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Disease Markers
Volume 2016, Article ID 7861919, 8 pages
http://dx.doi.org/10.1155/2016/7861919
Research Article

Predictors of Impaired Postpartum Renal Function in Women after Preeclampsia: Results of a Prospective Single Center Study

1Department of Obstetrics and Gynaecology, Heinrich-Heine-University Medical Centre, Moorenstrasse 5, 40225 Duesseldorf, Germany
2Department of Obstetrics and Gynecology, Dormagen Hospital, Dr.-Geldmacher-Straße 20, 41540 Dormagen, Germany
3Department of Nephrology, DKD Helios Clinic Wiesbaden GbR, Aukammallee 33, 65191 Wiesbaden, Germany
4Department of Mathematics, Faculty of Mathematics and Natural Sciences, Heinrich-Heine-University, Universitätsstrasse 1, 40225 Düsseldorf, Germany
5Department of Obstetrics and Gynaecology, Helios University Medical Center Wuppertal, Heusnerstraße 40, 42283 Wuppertal, Germany

Received 29 January 2016; Revised 15 May 2016; Accepted 7 June 2016

Academic Editor: Michael Hawkes

Copyright © 2016 T. Kaleta et al. This is an open access article distributed under the Creative Commons Attribution License, which permits unrestricted use, distribution, and reproduction in any medium, provided the original work is properly cited.

Abstract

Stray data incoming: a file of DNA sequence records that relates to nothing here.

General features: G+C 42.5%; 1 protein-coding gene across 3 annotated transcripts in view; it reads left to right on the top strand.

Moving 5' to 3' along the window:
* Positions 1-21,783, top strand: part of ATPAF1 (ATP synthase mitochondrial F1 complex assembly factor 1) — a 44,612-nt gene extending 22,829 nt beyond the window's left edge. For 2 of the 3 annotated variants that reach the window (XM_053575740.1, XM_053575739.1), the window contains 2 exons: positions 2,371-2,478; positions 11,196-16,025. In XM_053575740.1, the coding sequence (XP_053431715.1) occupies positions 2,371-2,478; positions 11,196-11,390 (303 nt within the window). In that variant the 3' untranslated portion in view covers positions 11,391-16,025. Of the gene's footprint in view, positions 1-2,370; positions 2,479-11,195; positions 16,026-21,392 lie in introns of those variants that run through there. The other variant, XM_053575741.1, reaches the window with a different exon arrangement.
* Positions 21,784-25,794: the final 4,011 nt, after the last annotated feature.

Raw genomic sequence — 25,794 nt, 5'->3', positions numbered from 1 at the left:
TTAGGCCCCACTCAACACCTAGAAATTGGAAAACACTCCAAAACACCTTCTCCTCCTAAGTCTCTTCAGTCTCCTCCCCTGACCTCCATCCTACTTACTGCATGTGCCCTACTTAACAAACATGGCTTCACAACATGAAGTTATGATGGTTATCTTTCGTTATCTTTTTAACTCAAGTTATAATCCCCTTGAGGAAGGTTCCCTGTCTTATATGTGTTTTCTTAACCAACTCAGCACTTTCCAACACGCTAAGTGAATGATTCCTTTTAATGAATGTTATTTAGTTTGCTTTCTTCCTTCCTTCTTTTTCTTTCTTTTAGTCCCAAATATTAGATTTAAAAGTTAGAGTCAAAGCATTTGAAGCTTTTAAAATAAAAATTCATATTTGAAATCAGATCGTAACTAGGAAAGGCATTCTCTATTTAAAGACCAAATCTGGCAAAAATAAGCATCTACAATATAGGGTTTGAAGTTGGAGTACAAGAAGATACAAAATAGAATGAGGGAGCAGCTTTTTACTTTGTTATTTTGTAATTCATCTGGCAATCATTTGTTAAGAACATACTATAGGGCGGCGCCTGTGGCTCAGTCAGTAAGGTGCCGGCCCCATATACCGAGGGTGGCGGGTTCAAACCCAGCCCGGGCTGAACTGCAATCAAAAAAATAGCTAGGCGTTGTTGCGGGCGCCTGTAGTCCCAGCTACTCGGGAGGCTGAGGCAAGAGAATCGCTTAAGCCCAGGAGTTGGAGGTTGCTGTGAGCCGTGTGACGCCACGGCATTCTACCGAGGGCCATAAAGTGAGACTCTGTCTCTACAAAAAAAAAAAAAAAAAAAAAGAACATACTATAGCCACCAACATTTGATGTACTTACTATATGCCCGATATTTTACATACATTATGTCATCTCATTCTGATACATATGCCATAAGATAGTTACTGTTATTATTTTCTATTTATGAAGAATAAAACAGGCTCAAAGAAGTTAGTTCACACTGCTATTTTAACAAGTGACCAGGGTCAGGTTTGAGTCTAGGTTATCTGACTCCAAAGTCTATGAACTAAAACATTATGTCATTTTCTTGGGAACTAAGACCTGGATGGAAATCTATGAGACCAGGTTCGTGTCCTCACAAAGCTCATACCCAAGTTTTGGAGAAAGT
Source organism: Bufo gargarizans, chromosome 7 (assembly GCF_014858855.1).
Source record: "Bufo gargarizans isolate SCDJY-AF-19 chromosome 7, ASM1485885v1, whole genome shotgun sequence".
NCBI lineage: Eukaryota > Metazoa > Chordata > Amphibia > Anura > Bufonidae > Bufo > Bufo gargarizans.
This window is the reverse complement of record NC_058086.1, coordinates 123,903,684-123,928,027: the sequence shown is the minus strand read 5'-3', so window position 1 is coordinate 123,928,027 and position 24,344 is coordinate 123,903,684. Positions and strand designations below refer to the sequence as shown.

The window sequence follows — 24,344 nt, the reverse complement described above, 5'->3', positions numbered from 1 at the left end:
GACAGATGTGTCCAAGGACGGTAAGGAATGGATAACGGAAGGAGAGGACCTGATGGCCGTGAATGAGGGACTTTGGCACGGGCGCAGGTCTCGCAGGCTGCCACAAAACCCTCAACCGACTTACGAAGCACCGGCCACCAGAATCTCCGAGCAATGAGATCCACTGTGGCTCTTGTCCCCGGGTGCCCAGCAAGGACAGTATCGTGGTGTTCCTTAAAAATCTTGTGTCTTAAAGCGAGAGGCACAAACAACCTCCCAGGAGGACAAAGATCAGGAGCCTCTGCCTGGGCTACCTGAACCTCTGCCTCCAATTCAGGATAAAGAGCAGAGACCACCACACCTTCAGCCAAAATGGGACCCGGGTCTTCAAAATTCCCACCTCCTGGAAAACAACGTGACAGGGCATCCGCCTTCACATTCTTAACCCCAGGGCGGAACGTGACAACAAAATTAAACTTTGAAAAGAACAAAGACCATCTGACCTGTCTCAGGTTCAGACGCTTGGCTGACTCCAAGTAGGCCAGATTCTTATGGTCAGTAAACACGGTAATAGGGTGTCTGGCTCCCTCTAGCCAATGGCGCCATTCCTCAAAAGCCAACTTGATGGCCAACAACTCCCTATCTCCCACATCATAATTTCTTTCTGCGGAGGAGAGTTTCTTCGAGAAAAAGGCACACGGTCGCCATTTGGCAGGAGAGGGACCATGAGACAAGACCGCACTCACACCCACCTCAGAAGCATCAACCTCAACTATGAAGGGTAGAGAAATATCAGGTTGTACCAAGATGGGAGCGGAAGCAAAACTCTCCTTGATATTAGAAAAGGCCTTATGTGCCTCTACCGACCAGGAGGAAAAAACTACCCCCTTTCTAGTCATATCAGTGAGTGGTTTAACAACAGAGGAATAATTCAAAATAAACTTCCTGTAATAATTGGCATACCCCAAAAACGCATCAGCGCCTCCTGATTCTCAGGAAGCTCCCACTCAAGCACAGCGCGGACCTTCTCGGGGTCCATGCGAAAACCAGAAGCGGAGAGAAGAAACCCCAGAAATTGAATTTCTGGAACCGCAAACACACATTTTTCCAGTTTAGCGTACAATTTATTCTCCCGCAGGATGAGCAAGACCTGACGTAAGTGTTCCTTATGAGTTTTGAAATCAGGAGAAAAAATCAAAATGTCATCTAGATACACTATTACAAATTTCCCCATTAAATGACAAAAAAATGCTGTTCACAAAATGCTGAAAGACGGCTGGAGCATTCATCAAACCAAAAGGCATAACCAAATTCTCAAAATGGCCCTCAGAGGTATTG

Objective. The purpose of this prospective study was to investigate the predictive value of single prepartum findings combined with serum biomarkers sFlt-1 (soluble fms-like tyrosine kinase-1) and PlGF (placental growth factor) indicating severity of preeclampsia (PE) for occurrence and extent of impaired postpartum kidney function. Study Design. In this prospective, single center study 44 PE patients were compared to 39 healthy controls (similar in age and gestational age with singleton pregnancy) evaluated at time of delivery and at 6 months and 12 months postpartum. values below 0.05 are considered statistically significant. Results. The majority of the PE patients had persistence of proteinuria (>120 mg/L after delivery) 6 months () and 12 months postpartum () compared to controls. Also reduced GFR (glomerular filtration rate) persisted up to 6 months postpartum in PE patients compared to controls (). Prepartum sFlt-1 levels indeed correlated with impaired renal function parameters. Conclusion. A significant proportion of our PE patients had lower GFR levels and persistent proteinuria up to 12 months postpartum. Prepartum sFlt-1 is a trend-setting marker for impaired renal function postpartum, but it is not sufficient enough to predict renal impairment after PE. An evaluation of 24-month follow-up data is scheduled.